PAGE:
We can experience great peace and joy when we let go of mental wobble and simply surrender to what is happening.

For example, imagine waking up, going to the kitchen, and encountering a smelly sink full of dirty dishes. No one will do it for you, and it will get worse every hour - you must do something about it. Thus, after questioning your existence and thinking about throwing it all out the window, you begin this terrible chore, thinking "What a terrible start to the day."

But then you start washing the dishes for a while and all the anxiety about how terrible it is or how much time you waste on the chore slowly fades away. There is only nice and warm water, bubbles of dishwashing liquid and, most importantly, one dish at a time, which is an excellent representation of the beauty of the present moment and therefore the essence of Zen practices.

We start with a huge mess in the sink, pure chaos. But when we start washing the dishes, we create a pile of washed dishes that represents the past - it shows what we have been through. Unwashed dishes represent our immediate future. And we estimate the difficulty of the future based on dishes we have already washed, which can cause anxiety. However, after a while, we enter a state of Zen - flowing with the activity one dish at a time, following repetitive movements and not thinking about anything.

No matter how big the mess is in the sink, we end up washing one dish at a time, which is peaceful and fun. All the anxiety we experience results from calculating or evaluating how much time we will waste, how hard it is, or how unfortunate we are that we have to deal with the mess. But once we start, all the anxiety disappears and what remains is a quite pleasant activity. No wonder Seneca once wrote:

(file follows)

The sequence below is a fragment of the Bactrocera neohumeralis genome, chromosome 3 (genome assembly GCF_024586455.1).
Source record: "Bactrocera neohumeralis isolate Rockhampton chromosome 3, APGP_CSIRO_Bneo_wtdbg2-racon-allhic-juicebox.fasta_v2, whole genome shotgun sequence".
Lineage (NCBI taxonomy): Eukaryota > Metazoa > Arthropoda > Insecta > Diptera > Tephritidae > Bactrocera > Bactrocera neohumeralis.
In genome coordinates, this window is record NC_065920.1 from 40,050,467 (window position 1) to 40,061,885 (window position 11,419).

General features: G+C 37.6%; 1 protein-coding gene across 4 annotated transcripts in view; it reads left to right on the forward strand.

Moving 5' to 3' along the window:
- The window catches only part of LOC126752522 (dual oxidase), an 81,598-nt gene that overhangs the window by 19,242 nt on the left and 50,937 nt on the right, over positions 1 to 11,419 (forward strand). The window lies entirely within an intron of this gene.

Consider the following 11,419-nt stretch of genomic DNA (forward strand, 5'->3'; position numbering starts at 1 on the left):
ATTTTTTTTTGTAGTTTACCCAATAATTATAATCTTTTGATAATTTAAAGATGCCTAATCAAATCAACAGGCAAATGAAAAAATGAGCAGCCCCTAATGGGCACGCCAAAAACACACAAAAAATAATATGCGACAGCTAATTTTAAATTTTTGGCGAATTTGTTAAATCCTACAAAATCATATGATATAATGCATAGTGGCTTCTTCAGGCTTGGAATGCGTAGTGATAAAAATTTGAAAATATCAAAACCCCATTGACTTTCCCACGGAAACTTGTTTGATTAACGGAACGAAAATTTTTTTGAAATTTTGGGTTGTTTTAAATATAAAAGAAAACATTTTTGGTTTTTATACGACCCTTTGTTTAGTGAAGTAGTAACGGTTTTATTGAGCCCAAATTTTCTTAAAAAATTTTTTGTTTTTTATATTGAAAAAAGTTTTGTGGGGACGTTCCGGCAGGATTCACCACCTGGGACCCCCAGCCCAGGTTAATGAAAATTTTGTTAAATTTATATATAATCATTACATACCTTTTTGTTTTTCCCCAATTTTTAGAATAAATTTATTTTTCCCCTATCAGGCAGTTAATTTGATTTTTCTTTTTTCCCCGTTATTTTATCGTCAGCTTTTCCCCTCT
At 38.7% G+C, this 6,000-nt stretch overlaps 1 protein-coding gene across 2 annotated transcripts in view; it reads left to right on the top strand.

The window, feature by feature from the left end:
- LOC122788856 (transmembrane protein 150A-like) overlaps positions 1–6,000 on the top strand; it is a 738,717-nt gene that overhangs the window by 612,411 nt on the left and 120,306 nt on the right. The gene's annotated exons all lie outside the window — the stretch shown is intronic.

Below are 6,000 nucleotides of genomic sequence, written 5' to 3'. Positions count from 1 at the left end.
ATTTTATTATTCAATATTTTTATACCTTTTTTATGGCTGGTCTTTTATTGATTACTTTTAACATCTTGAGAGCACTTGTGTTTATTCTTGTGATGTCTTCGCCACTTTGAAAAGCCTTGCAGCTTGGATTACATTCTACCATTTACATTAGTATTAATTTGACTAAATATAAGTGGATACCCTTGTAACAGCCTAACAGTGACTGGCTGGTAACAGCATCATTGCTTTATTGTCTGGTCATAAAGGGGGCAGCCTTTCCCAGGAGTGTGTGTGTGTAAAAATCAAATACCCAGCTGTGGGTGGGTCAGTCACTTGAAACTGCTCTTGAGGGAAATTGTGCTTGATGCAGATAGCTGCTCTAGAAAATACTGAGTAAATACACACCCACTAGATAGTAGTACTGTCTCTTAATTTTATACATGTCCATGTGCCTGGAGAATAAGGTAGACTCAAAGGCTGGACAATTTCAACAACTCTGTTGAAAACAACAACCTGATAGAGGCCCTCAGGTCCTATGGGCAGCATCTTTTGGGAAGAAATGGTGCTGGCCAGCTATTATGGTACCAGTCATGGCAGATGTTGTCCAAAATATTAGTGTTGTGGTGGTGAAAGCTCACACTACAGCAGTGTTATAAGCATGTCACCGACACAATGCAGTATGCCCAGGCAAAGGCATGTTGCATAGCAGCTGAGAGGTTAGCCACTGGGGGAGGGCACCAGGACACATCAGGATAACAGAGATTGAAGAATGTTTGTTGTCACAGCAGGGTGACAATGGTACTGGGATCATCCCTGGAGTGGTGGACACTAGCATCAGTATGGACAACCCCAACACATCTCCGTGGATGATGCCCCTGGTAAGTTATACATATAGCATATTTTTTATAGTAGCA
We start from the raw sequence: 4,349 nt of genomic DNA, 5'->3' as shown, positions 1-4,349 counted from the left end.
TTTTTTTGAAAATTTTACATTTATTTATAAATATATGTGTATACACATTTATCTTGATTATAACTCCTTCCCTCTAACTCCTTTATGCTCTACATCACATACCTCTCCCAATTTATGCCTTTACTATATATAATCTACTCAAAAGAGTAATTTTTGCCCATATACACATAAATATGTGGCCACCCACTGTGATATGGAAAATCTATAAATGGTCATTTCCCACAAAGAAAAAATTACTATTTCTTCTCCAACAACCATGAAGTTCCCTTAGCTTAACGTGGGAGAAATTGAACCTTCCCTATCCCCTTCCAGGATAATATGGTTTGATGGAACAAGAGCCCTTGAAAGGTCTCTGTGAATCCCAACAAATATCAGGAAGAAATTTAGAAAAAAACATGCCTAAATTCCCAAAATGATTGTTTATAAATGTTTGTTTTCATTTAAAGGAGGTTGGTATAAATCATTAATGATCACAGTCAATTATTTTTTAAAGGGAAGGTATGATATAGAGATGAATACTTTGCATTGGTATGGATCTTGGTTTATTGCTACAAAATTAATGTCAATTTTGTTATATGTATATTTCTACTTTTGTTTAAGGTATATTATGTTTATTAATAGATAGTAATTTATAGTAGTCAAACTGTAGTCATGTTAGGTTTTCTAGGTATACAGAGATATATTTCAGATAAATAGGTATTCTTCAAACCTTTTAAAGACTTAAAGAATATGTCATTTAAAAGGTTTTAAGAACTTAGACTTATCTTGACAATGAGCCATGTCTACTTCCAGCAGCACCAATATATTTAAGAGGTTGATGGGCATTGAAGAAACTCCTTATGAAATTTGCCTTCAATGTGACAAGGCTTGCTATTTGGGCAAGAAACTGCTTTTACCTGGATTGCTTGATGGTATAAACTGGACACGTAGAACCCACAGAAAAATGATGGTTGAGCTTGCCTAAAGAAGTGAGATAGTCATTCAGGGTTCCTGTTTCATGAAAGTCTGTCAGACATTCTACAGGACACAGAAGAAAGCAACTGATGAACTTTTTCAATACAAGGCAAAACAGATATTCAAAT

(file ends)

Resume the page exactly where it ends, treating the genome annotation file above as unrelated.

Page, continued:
“We suffer more often in imagination than in reality."

And of course, washing dishes is just one example - the same goes for almost all other activities. As a writer, coming to this draft, I see an overall mess, pure chaos with over two thousand unnecessary words in the editor and only a few final paragraphs - it's overwhelming. But then, when I start writing, I constantly remove unnecessary words and ideas, reduce the mess to order, writing one word, one paragraph at a time, usually while sipping warm coffee and listening to music - it's fun.

Procrastination and worry accompany every unstarted activity and are washed away when we start it because there are no problems in the present moment. All worries are simply drama happening in our minds. And somehow we are addicted to playing with the drama - with the monkey mind that wants to keep us occupied and play with us all the time.

However, all we have to do not to let the monkey mind win is to remember that whatever we have to do will not be as terrible as we imagine. It will always be one dish, one brick, one word, one paragraph, one push-up, one squad, one task at a time. And all the actions are usually quite pleasant because life isn't as bad as we sometimes imagine.